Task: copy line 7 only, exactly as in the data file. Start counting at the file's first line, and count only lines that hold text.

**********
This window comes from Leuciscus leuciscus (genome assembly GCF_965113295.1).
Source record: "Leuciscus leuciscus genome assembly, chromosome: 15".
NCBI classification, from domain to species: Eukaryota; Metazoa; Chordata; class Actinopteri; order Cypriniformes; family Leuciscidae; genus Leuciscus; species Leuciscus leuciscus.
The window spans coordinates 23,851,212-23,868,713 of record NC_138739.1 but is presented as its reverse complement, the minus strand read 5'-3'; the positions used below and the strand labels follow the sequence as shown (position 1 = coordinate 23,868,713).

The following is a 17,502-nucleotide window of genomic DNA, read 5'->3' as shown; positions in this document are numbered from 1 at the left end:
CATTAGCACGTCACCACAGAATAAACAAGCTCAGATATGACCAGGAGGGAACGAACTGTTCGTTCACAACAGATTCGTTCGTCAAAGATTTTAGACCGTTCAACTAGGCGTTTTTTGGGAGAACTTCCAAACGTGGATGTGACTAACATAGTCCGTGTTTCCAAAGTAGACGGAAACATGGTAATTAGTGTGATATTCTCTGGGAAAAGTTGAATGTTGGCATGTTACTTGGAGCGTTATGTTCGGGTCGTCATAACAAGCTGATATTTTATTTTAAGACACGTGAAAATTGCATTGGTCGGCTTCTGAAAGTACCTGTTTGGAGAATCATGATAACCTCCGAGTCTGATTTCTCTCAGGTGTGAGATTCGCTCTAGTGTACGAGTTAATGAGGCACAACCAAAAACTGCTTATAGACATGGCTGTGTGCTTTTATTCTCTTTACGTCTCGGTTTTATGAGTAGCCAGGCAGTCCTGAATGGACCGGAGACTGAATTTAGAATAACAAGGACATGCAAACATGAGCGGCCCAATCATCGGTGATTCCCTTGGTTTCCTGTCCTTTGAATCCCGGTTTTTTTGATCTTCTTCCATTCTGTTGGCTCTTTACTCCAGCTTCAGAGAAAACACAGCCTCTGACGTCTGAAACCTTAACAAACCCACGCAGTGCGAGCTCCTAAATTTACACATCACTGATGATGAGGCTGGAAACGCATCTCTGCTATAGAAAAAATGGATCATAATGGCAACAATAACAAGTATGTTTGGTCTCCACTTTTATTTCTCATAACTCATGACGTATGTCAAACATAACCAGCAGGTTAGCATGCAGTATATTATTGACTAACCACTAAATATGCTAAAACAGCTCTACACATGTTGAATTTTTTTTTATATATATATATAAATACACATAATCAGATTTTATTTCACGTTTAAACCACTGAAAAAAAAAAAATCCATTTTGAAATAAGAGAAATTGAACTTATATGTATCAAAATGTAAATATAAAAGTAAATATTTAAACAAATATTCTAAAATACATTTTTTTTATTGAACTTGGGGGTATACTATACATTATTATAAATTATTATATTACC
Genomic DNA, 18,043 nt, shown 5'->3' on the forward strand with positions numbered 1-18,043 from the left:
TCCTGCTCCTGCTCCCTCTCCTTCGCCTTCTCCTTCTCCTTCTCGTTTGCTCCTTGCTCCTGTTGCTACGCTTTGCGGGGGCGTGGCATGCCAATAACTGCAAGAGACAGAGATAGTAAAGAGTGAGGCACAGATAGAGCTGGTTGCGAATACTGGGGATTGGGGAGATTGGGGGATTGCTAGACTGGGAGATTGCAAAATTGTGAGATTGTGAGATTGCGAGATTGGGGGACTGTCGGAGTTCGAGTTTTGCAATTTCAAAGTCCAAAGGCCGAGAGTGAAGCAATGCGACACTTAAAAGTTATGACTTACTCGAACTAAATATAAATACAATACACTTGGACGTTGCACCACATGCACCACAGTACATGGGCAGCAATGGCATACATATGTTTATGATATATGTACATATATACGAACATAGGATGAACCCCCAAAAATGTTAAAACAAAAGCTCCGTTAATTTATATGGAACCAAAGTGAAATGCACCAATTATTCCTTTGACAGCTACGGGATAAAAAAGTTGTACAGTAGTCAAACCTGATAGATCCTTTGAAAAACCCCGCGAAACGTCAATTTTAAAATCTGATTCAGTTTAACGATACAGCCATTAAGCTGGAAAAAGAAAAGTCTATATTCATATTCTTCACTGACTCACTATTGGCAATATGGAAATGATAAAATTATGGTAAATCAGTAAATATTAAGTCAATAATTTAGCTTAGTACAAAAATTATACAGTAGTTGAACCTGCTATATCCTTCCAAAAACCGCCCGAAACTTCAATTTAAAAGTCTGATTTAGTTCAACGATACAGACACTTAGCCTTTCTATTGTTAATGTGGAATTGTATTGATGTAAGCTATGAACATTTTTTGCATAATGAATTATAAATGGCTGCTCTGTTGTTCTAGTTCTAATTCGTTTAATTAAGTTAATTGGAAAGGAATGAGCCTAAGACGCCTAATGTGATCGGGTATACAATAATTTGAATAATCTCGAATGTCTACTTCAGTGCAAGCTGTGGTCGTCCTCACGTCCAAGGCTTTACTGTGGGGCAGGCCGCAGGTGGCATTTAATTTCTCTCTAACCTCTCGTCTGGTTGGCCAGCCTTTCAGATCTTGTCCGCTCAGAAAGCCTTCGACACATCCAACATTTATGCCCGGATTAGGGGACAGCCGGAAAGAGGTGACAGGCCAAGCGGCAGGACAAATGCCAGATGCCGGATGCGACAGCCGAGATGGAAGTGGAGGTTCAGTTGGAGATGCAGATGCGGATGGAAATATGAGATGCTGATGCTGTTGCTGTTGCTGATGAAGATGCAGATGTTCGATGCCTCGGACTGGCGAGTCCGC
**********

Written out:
Genomic DNA, 18,043 nt, shown 5'->3' on the forward strand with positions numbered 1-18,043 from the left: